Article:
Could you explain what your exchange a bit more. I'm not as versed in planning terms and land use and suspect there are others like me on the listserv.

 

Right now Slavin Street is a dead end. Is the land at the end of the dead end owned by the City? 

 

Or is the idea that it's being held by the City because although the road stops where the proposed village site would be it still counts as a right of way that in theory could be extended?

 

Is it that the land at the end of the dead end cannot be legally designated for another use as any other use than extending the road would be trumped by the rights of the property holders along the road?

 

I understood, I think, the part about how camps in right of way designated areas are seen to block right of passage and so to be an attempt to privatize public use.

 

Last question, does this mean that it would be necessary (with legalities in mind) to find a piece of City owned land for which they hold the title vs. a parcel such as on Slavin St. where they seem to hold usage in which to site villages?

 

Thanks a bunch, in advance for the clarification.

 

Elise

 

 

 


Elise Aymer
 

Hi Andy, Peter and Skip,

I very much appreciate Andy's plan and sharing it with the community here on the listserv.

Could you explain what your exchange a bit more. I'm not as versed in planning terms and land use and suspect there are others like me on the listserv.

Right now Slavin Street is a dead end. Is the land at the end of the dead end owned by the City? 

Or is the idea that it's being held by the City because although the road stops where the proposed village site would be it still counts as a right of way that in theory could be extended?

Is it that the land at the end of the dead end cannot be legally designated for another use as any other use than extending the road would be trumped by the rights of the property holders along the road?

I understood, I think, the part about how camps in right of way designated areas are seen to block right of passage and so to be an attempt to privatize public use.

Last question, does this mean that it would be necessary (with legalities in mind) to find a piece of City owned land for which they hold the title vs. a parcel such as on Slavin St. where they seem to hold usage in which to site villages?

Thanks a bunch, in advance for the clarification.

Elise



Peter Finley Fry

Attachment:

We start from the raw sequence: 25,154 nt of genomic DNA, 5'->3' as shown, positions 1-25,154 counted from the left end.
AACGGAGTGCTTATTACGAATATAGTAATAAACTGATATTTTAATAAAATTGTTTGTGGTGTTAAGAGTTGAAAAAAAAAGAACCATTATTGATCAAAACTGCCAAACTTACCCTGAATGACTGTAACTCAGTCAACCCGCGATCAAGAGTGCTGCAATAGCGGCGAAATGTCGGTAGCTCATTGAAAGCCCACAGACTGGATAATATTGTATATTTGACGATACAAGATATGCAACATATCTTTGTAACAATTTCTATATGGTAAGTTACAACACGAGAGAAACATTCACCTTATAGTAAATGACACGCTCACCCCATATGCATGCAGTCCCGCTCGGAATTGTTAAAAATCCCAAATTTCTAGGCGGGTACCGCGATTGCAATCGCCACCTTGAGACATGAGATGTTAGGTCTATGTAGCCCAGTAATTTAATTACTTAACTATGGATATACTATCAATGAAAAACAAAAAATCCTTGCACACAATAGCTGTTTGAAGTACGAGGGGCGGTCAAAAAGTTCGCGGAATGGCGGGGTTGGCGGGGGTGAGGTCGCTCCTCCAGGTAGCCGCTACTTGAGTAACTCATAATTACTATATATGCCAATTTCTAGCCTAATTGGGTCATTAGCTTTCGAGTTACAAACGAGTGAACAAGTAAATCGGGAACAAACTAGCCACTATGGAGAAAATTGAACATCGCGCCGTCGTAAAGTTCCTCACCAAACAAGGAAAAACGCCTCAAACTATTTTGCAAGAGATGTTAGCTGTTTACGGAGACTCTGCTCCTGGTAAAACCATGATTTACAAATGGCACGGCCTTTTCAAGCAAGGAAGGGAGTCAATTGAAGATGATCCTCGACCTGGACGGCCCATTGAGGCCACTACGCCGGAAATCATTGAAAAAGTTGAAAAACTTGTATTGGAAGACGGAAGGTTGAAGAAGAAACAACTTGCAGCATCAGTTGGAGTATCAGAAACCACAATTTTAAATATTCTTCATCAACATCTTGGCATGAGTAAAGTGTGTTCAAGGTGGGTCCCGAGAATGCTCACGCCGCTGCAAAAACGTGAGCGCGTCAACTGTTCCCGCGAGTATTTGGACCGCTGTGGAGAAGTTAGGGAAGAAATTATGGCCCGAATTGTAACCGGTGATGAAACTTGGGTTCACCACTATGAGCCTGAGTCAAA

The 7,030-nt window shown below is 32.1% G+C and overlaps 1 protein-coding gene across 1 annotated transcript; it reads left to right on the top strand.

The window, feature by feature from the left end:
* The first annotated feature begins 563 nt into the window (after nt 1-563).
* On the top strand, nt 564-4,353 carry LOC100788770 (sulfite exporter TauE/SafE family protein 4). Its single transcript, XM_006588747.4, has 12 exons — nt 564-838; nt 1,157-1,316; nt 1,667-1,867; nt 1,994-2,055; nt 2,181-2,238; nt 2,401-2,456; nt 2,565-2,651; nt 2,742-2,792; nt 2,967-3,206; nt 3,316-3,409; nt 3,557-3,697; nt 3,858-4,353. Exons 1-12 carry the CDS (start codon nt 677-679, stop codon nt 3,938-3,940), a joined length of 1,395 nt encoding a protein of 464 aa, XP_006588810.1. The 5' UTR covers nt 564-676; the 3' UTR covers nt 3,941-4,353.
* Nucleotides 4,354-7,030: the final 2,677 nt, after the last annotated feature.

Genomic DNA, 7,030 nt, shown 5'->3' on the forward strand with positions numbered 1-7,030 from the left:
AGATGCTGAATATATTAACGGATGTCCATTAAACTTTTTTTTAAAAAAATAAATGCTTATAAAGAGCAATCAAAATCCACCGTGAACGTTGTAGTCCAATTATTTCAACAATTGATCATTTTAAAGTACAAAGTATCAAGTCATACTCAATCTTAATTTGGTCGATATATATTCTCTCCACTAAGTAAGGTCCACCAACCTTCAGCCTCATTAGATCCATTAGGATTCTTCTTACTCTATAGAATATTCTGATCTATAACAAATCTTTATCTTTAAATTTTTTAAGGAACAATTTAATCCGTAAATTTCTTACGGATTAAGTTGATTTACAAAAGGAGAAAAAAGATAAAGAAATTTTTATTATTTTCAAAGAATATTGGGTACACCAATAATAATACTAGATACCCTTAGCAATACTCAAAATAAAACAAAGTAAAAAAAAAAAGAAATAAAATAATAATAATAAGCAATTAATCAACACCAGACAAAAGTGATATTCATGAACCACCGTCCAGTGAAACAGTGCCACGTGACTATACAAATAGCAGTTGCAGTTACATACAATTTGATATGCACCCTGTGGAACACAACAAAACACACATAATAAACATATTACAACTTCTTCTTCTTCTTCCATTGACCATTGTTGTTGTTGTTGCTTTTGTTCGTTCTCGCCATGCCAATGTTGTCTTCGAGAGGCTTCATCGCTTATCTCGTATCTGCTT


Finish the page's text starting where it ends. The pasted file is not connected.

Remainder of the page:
Again;  It looks great.

 

FYI; if you vacate the street; the property reverts back to the underlying property owners which is typically fifty fifty to the abutting owners.  A right of way is essentially a super easement across private property which is why the existing camps on right of way are technically illegal as they block people’s right of passage and attempt to privatize property rights that are owned by all of us.

 

I understand in times of crisis we tend to ignore things though we attempt to do no harm.

 

 

Peter Finley Fry    AICP PhD MUP

Land Use Planning

Cultural Anthropologist

303 NW Uptown Terrace; Unit 1B

Portland, Oregon 97210

503 703-8033

 

 

 

Sent from Mail for Windows 10

 

From: Skip Trantow via groups.io
Sent: Tuesday, June 15, 2021 10:18 PM
To: pdxshelterforum@groups.io
Subject: Re: [pdxshelterforum] Slavin Village feasibility_210609.pdf

 

Andy,

This looks reasonable to me.  I doubt if Slavin St. can be extended and thus will always be a dead-end street.  As such, the city may be amenable to vacating/abandoning the far end portion for another purpose, such as, a tiny house village.  To make the adjacent apartment complex more accepting of this use, you would probably need to specify a fence along the east side to give a sense of separation/security.  

Overall, this is the kind of strategy the city should adopt, i.e., find 'un-purposed' city property, near transportation and shopping, that can be purposed into a tiny home village.  I think you’re on a promising track here.

Skip Trantow

 


Skip Trantow
 

Andy,

This looks reasonable to me.  I doubt if Slavin St. can be extended and thus will always be a dead-end street.  As such, the city may be amenable to vacating/abandoning the far end portion for another purpose, such as, a tiny house village.  To make the adjacent apartment complex more accepting of this use, you would probably need to specify a fence along the east side to give a sense of separation/security.  

Overall, this is the kind of strategy the city should adopt, i.e., find 'un-purposed' city property, near transportation and shopping, that can be purposed into a tiny home village.  I think you’re on a promising track here.

Skip Trantow


Andrew Olshin
 

Happy weekend. Please take a look at this when u get a chance and let me know what u think.





Thanks,
Andy Olshin